Who We Are

Save Historic St. Andrew’s (SHSA) is a neighborhood group composed of friends and community-members living in and around the Warrendale neighborhood where the former St. Andrew’s church has been a fixture for nearly a century. Our group formed in April 2018 when the current owner of the building, Twin Cities German Immersion School (TCGIS), publicly announced plans to raze St. Andrew’s and erect a new school building in its place to meet the needs of their growing enrollment.

None of us imagined that this iconic, historic building would ever be threatened with demolition.  At the very least, we assumed that any plans to alter the landscape where many of us live, work, teach, preach, learn, worship, or play would involve a robust public process in which the neighborhood was fully engaged. Unfortunately, the year-long process undertaken by the school in reaching their decision did not involve community input.

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Our goal is clear: Stop the demolition and collaborate to find alternatives. We are not angry, out-of-touch individuals with pitchforks. On the contrary, we are informed citizens who are seeking a sensible, well-reasoned approach to the management of historic resources and to maintain the residential and historic character of the Warrendale neighborhood. St. Andrew’s is of immense historic and cultural value and we are fighting to ensure that it receives proper assessment and protection, as allowed under city, state, and federal law.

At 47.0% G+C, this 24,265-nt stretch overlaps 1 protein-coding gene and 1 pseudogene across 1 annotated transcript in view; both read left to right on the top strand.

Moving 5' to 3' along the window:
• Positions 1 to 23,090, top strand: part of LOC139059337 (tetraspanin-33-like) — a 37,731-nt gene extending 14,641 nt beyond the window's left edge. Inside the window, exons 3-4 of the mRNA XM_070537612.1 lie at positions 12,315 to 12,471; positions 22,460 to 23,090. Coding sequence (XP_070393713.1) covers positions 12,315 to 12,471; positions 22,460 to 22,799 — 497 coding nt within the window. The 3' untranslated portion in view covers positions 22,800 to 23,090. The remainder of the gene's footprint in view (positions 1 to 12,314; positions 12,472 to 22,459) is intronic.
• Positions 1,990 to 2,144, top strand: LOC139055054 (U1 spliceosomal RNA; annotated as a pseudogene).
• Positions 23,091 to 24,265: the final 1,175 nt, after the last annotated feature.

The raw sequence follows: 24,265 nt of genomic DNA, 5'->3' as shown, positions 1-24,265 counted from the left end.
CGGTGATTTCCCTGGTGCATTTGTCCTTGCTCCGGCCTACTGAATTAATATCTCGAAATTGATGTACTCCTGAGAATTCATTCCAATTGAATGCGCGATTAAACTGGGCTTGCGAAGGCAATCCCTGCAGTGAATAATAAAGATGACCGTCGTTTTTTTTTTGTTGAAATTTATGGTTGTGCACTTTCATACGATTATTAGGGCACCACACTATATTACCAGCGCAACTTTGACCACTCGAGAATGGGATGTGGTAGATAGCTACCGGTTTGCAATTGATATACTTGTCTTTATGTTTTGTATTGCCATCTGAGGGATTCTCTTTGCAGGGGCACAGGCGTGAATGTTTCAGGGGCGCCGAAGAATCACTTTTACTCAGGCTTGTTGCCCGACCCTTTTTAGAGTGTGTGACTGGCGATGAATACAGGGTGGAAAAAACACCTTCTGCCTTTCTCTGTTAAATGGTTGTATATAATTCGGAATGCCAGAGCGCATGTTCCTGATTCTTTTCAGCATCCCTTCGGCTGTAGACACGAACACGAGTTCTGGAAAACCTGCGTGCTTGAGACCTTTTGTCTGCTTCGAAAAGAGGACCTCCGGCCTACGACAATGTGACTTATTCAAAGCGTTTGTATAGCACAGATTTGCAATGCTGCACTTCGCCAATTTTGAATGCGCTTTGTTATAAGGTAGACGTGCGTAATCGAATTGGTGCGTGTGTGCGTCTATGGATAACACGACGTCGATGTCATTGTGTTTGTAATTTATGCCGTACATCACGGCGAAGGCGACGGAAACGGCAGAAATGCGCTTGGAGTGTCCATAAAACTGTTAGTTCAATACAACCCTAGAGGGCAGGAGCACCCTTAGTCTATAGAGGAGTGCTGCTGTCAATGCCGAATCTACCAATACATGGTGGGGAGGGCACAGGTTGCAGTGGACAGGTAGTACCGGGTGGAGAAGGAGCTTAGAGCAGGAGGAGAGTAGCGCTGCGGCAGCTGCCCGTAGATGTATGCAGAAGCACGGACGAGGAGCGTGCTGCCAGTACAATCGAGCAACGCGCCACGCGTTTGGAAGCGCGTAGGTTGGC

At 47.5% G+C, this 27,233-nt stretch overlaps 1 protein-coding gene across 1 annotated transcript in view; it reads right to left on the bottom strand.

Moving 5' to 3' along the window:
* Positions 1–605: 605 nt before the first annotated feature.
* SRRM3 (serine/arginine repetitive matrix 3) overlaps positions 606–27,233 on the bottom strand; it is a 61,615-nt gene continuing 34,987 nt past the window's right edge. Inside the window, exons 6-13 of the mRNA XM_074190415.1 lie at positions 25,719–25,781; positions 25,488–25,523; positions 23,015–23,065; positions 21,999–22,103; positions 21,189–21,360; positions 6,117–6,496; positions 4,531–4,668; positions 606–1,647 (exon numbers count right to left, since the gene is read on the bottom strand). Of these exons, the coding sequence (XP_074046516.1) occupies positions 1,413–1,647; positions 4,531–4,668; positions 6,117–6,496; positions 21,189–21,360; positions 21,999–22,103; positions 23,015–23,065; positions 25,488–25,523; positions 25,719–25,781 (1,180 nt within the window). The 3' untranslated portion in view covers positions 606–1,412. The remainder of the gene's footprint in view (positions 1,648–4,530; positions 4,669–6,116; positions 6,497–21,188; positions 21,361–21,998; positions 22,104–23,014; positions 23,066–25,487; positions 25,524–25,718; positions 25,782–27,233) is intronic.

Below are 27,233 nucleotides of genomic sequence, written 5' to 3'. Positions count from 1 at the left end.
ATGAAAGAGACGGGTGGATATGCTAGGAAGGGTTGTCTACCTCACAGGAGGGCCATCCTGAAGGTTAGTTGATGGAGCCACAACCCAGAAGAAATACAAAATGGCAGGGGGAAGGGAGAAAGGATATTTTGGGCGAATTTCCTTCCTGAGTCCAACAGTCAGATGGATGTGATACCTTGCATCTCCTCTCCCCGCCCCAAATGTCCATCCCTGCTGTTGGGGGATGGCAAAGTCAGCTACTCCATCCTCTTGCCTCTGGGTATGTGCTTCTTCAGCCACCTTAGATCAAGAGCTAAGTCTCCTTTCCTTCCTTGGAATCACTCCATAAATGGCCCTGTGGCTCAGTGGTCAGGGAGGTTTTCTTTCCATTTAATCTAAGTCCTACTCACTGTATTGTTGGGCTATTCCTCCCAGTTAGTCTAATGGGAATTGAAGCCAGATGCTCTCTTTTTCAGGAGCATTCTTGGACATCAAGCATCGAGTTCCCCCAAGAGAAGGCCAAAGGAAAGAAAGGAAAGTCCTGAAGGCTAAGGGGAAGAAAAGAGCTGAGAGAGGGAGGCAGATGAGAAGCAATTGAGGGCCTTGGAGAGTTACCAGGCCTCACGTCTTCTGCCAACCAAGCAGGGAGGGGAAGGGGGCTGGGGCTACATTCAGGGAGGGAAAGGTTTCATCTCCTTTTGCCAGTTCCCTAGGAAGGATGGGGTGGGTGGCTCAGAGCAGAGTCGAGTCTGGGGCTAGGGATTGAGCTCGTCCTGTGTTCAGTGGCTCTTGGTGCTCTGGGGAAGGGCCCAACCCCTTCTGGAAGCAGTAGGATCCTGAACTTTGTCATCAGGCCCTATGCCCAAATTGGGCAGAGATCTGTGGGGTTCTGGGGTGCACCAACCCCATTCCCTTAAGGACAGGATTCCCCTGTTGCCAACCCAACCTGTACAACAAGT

Saint Paul’s Comprehensive Plan clearly urges the exploration of alternatives to demolition of historic resources, particularly a culturally historic site like this building. We believe that taxpayer-funded public institutions—which include charter schools like TCGIS—have a responsibility to explore alternative designs that will allow historic buildings like Saint Andrew’s to be re-purposed to meet current needs, not destroyed.

Jennie Hausler, Charles Hausler’s Granddaughter

Jennie Hausler, Charles Hausler’s Granddaughter

Saint Andrews is historic. It’s a cultural landmark and a mainstay of St. Paul’s Como Park neighborhood. This is not over yet. We hope you will stand with us. Together we can prevent demolition of this beautiful building and community anchor. History and place matter. The courage, sacrifice and hope of immigrants built this landmark. Their values and lessons endure and have been a part of this Como-Warrendale neighborhood landmark for nearly a century.

We call upon our public officials to help find a solution that does not involve destruction of historic St. Andrew’s.

Should we…?

There is only one landmark like this in Warrendale.  And it’s not disposable.  The community did not ‘abandon’ St. Andrew’s as TCGIS falsely claims.   We are fighting for it, and St. Paul is watching.

Now may be a good time to revisit decisions we made and the path we want to pursue:

Should we respect the humble history of the immigrants who helped build Warrendale a century ago, a history memorialized by the landmark building at our heart, now threatened?